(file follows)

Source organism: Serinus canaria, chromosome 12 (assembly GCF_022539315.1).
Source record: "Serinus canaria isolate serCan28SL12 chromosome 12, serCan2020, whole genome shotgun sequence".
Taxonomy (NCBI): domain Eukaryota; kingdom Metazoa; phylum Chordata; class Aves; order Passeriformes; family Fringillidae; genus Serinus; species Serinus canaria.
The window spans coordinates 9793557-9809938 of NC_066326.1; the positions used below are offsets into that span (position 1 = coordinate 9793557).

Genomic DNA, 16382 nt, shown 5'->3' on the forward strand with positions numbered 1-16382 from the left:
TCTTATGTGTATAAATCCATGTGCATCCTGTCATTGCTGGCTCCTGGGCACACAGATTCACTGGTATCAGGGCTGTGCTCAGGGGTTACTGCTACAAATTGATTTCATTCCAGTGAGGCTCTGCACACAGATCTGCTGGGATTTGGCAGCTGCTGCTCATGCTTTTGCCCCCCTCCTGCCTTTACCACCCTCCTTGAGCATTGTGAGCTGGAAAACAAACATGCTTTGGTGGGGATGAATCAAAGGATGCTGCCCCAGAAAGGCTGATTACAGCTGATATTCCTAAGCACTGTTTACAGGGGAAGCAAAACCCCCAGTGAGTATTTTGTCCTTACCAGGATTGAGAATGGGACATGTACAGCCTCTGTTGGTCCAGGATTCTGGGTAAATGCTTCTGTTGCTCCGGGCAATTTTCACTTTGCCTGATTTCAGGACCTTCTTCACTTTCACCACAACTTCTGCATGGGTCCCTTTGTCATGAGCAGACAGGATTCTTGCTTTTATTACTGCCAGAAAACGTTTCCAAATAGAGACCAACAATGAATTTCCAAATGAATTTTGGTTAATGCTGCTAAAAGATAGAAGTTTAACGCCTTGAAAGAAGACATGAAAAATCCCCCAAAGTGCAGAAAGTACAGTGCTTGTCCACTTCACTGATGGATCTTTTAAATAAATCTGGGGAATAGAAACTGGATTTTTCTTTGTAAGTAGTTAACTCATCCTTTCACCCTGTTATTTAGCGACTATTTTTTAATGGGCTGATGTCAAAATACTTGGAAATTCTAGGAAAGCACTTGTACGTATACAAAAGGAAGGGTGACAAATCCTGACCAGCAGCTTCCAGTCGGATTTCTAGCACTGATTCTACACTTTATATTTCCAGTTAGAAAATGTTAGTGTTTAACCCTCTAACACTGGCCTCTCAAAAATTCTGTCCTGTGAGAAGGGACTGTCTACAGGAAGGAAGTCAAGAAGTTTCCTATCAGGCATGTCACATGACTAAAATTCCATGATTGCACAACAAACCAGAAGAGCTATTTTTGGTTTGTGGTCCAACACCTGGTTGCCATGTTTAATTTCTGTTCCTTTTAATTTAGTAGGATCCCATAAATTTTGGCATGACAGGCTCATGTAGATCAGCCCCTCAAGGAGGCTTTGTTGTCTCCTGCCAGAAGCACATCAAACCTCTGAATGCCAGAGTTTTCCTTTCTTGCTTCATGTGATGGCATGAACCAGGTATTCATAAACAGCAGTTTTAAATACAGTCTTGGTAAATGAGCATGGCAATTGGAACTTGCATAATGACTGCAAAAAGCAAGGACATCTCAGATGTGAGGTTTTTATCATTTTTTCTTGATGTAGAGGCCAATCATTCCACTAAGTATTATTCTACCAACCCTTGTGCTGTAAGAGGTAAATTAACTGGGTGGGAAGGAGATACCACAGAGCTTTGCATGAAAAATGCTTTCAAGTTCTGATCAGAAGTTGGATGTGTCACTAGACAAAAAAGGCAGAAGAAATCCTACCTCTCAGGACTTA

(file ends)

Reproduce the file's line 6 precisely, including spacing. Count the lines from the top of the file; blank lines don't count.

TCTTATGTGTATAAATCCATGTGCATCCTGTCATTGCTGGCTCCTGGGCACACAGATTCACTGGTATCAGGGCTGTGCTCAGGGGTTACTGCTACAAATTGATTTCATTCCAGTGAGGCTCTGCACACAGATCTGCTGGGATTTGGCAGCTGCTGCTCATGCTTTTGCCCCCCTCCTGCCTTTACCACCCTCCTTGAGCATTGTGAGCTGGAAAACAAACATGCTTTGGTGGGGATGAATCAAAGGATGCTGCCCCAGAAAGGCTGATTACAGCTGATATTCCTAAGCACTGTTTACAGGGGAAGCAAAACCCCCAGTGAGTATTTTGTCCTTACCAGGATTGAGAATGGGACATGTACAGCCTCTGTTGGTCCAGGATTCTGGGTAAATGCTTCTGTTGCTCCGGGCAATTTTCACTTTGCCTGATTTCAGGACCTTCTTCACTTTCACCACAACTTCTGCATGGGTCCCTTTGTCATGAGCAGACAGGATTCTTGCTTTTATTACTGCCAGAAAACGTTTCCAAATAGAGACCAACAATGAATTTCCAAATGAATTTTGGTTAATGCTGCTAAAAGATAGAAGTTTAACGCCTTGAAAGAAGACATGAAAAATCCCCCAAAGTGCAGAAAGTACAGTGCTTGTCCACTTCACTGATGGATCTTTTAAATAAATCTGGGGAATAGAAACTGGATTTTTCTTTGTAAGTAGTTAACTCATCCTTTCACCCTGTTATTTAGCGACTATTTTTTAATGGGCTGATGTCAAAATACTTGGAAATTCTAGGAAAGCACTTGTACGTATACAAAAGGAAGGGTGACAAATCCTGACCAGCAGCTTCCAGTCGGATTTCTAGCACTGATTCTACACTTTATATTTCCAGTTAGAAAATGTTAGTGTTTAACCCTCTAACACTGGCCTCTCAAAAATTCTGTCCTGTGAGAAGGGACTGTCTACAGGAAGGAAGTCAAGAAGTTTCCTATCAGGCATGTCACATGACTAAAATTCCATGATTGCACAACAAACCAGAAGAGCTATTTTTGGTTTGTGGTCCAACACCTGGTTGCCATGTTTAATTTCTGTTCCTTTTAATTTAGTAGGATCCCATAAATTTTGGCATGACAGGCTCATGTAGATCAGCCCCTCAAGGAGGCTTTGTTGTCTCCTGCCAGAAGCACATCAAACCTCTGAATGCCAGAGTTTTCCTTTCTTGCTTCATGTGATGGCATGAACCAGGTATTCATAAACAGCAGTTTTAAATACAGTCTTGGTAAATGAGCATGGCAATTGGAACTTGCATAATGACTGCAAAAAGCAAGGACATCTCAGATGTGAGGTTTTTATCATTTTTTCTTGATGTAGAGGCCAATCATTCCACTAAGTATTATTCTACCAACCCTTGTGCTGTAAGAGGTAAATTAACTGGGTGGGAAGGAGATACCACAGAGCTTTGCATGAAAAATGCTTTCAAGTTCTGATCAGAAGTTGGATGTGTCACTAGACAAAAAAGGCAGAAGAAATCCTACCTCTCAGGACTTA